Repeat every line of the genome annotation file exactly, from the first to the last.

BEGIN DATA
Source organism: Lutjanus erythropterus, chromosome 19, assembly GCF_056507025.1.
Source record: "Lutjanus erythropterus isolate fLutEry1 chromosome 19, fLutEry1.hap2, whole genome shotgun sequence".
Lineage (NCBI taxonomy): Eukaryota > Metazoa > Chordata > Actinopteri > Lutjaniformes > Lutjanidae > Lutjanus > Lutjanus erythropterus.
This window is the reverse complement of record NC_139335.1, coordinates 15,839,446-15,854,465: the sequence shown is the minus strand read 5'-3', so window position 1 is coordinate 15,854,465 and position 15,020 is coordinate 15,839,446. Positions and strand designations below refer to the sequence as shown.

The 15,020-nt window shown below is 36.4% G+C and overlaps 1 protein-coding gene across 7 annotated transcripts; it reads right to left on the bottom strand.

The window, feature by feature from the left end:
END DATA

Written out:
Source organism: Lutjanus erythropterus, chromosome 19, assembly GCF_056507025.1.
Source record: "Lutjanus erythropterus isolate fLutEry1 chromosome 19, fLutEry1.hap2, whole genome shotgun sequence".
Lineage (NCBI taxonomy): Eukaryota > Metazoa > Chordata > Actinopteri > Lutjaniformes > Lutjanidae > Lutjanus > Lutjanus erythropterus.
This window is the reverse complement of record NC_139335.1, coordinates 15,839,446-15,854,465: the sequence shown is the minus strand read 5'-3', so window position 1 is coordinate 15,854,465 and position 15,020 is coordinate 15,839,446. Positions and strand designations below refer to the sequence as shown.

The 15,020-nt window shown below is 36.4% G+C and overlaps 1 protein-coding gene across 7 annotated transcripts; it reads right to left on the bottom strand.

The window, feature by feature from the left end: